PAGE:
A city’s history can be told by its venerable buildings that still stand. Over time even the best built buildings succumb to time and stress. Some buildings are worth saving, but cost prohibitive. Retrofit construction costs can often exceed a budget and doom a building. The Hall of Justice renovation project in Los Angeles could have been halted if a cost-effective solution was not designed.
Massive strengthening was necessary to save the 1925-built Hall of Justice. New 24-inch thick shear walls, hammerhead-shaped boundary elements, and drag beams were critical pieces needed to save the ailing structure. These new concrete members will be joined to the existing structure by anchoring approximately 52,000 drill and epoxied dowels.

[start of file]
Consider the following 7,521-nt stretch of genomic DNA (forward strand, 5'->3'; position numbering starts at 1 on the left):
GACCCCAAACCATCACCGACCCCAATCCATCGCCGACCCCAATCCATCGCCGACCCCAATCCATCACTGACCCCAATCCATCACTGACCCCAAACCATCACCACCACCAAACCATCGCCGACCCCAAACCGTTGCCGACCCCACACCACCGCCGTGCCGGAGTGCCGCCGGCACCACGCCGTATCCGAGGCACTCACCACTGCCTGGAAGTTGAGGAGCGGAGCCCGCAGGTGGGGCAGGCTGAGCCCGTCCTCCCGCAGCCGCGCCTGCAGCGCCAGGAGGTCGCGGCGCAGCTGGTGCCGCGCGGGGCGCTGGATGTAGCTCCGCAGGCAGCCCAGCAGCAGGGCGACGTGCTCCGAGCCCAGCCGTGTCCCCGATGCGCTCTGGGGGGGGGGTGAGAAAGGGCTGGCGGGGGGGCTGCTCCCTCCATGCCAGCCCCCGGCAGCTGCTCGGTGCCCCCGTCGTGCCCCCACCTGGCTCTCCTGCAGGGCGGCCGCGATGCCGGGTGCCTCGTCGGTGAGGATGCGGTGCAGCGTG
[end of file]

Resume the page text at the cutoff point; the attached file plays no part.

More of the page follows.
Conventional methods of placing this concrete would require that forms be erected, adding both time and cost to the project. Additional hurdles would include form material storage, and crew movement through the thirteen building levels. With all of this complexity, it became apparent that pneumatically placed concrete, also known as shotcrete, was the ideal placing method. Shotcrete will allow the construction team to almost eliminate the forming process all together. Once the reinforcing has been installed, the shotcrete can be placed. Furthermore, because shotcrete is placed without a form there are no concrete consolidation surprises.
The Hall of Justice’s structural retrofit would not have been economically possible without the use of shotcrete. Conco’s efforts during the design, its ability to execute, its robust tool set, and immense experience may have given The Hall a new lease on life. Contact us for more information on how we can save or improve your next project.
Follow the progress of The Hall of Justice at CalrkHallofJustice.com.